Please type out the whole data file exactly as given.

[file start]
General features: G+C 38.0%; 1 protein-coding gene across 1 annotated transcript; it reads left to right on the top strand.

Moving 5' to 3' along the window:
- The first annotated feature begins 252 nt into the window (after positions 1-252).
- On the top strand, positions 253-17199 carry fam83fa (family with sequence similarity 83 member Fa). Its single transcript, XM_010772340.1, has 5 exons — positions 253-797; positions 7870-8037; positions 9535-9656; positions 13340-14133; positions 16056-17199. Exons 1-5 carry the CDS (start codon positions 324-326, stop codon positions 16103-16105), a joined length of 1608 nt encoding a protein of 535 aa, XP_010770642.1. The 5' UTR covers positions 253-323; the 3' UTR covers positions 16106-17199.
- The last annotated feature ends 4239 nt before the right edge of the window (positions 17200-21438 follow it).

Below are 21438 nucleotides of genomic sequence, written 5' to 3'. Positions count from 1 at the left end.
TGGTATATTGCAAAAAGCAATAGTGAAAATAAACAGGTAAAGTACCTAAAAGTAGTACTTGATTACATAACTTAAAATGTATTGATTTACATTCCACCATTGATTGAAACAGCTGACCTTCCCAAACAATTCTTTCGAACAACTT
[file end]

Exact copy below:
General features: G+C 38.0%; 1 protein-coding gene across 1 annotated transcript; it reads left to right on the top strand.

Moving 5' to 3' along the window:
- The first annotated feature begins 252 nt into the window (after positions 1-252).
- On the top strand, positions 253-17199 carry fam83fa (family with sequence similarity 83 member Fa). Its single transcript, XM_010772340.1, has 5 exons — positions 253-797; positions 7870-8037; positions 9535-9656; positions 13340-14133; positions 16056-17199. Exons 1-5 carry the CDS (start codon positions 324-326, stop codon positions 16103-16105), a joined length of 1608 nt encoding a protein of 535 aa, XP_010770642.1. The 5' UTR covers positions 253-323; the 3' UTR covers positions 16106-17199.
- The last annotated feature ends 4239 nt before the right edge of the window (positions 17200-21438 follow it).

Below are 21438 nucleotides of genomic sequence, written 5' to 3'. Positions count from 1 at the left end.
TGGTATATTGCAAAAAGCAATAGTGAAAATAAACAGGTAAAGTACCTAAAAGTAGTACTTGATTACATAACTTAAAATGTATTGATTTACATTCCACCATTGATTGAAACAGCTGACCTTCCCAAACAATTCTTTCGAACAACTT